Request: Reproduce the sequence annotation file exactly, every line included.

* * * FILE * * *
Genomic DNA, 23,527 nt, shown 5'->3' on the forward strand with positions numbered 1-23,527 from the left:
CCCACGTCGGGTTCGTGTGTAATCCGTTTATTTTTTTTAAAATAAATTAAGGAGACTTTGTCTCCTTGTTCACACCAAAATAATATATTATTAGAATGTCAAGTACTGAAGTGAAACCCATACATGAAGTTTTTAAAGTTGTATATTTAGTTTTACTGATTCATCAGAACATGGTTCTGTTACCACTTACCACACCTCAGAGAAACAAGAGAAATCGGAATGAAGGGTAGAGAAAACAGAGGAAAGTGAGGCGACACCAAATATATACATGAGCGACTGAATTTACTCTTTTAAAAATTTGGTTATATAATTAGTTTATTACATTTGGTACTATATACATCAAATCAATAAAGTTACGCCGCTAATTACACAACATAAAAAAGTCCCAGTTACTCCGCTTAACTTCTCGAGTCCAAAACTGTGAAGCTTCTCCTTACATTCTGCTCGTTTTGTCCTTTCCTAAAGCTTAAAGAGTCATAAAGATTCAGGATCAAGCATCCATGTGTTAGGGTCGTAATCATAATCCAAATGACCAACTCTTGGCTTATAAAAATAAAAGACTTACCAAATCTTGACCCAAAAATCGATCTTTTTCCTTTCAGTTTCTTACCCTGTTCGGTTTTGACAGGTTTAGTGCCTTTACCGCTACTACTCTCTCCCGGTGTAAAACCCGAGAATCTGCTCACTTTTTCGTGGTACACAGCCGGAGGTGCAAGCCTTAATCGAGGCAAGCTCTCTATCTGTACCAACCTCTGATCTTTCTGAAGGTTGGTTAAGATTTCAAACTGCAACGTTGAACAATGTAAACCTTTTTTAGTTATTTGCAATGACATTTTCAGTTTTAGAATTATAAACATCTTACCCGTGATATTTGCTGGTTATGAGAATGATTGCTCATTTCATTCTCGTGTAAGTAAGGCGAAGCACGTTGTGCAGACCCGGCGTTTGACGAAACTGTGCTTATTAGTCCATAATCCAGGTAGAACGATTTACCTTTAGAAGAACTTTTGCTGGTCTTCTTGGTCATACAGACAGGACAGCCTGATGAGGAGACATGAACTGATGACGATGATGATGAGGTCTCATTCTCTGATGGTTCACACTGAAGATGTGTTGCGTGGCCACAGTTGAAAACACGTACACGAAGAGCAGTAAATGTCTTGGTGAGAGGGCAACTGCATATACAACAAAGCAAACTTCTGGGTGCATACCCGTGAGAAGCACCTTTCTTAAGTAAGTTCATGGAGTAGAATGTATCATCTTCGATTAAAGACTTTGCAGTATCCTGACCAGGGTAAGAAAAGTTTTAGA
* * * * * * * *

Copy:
Genomic DNA, 23,527 nt, shown 5'->3' on the forward strand with positions numbered 1-23,527 from the left:
CCCACGTCGGGTTCGTGTGTAATCCGTTTATTTTTTTTAAAATAAATTAAGGAGACTTTGTCTCCTTGTTCACACCAAAATAATATATTATTAGAATGTCAAGTACTGAAGTGAAACCCATACATGAAGTTTTTAAAGTTGTATATTTAGTTTTACTGATTCATCAGAACATGGTTCTGTTACCACTTACCACACCTCAGAGAAACAAGAGAAATCGGAATGAAGGGTAGAGAAAACAGAGGAAAGTGAGGCGACACCAAATATATACATGAGCGACTGAATTTACTCTTTTAAAAATTTGGTTATATAATTAGTTTATTACATTTGGTACTATATACATCAAATCAATAAAGTTACGCCGCTAATTACACAACATAAAAAAGTCCCAGTTACTCCGCTTAACTTCTCGAGTCCAAAACTGTGAAGCTTCTCCTTACATTCTGCTCGTTTTGTCCTTTCCTAAAGCTTAAAGAGTCATAAAGATTCAGGATCAAGCATCCATGTGTTAGGGTCGTAATCATAATCCAAATGACCAACTCTTGGCTTATAAAAATAAAAGACTTACCAAATCTTGACCCAAAAATCGATCTTTTTCCTTTCAGTTTCTTACCCTGTTCGGTTTTGACAGGTTTAGTGCCTTTACCGCTACTACTCTCTCCCGGTGTAAAACCCGAGAATCTGCTCACTTTTTCGTGGTACACAGCCGGAGGTGCAAGCCTTAATCGAGGCAAGCTCTCTATCTGTACCAACCTCTGATCTTTCTGAAGGTTGGTTAAGATTTCAAACTGCAACGTTGAACAATGTAAACCTTTTTTAGTTATTTGCAATGACATTTTCAGTTTTAGAATTATAAACATCTTACCCGTGATATTTGCTGGTTATGAGAATGATTGCTCATTTCATTCTCGTGTAAGTAAGGCGAAGCACGTTGTGCAGACCCGGCGTTTGACGAAACTGTGCTTATTAGTCCATAATCCAGGTAGAACGATTTACCTTTAGAAGAACTTTTGCTGGTCTTCTTGGTCATACAGACAGGACAGCCTGATGAGGAGACATGAACTGATGACGATGATGATGAGGTCTCATTCTCTGATGGTTCACACTGAAGATGTGTTGCGTGGCCACAGTTGAAAACACGTACACGAAGAGCAGTAAATGTCTTGGTGAGAGGGCAACTGCATATACAACAAAGCAAACTTCTGGGTGCATACCCGTGAGAAGCACCTTTCTTAAGTAAGTTCATGGAGTAGAATGTATCATCTTCGATTAAAGACTTTGCAGTATCCTGACCAGGGTAAGAAAAGTTTTAGA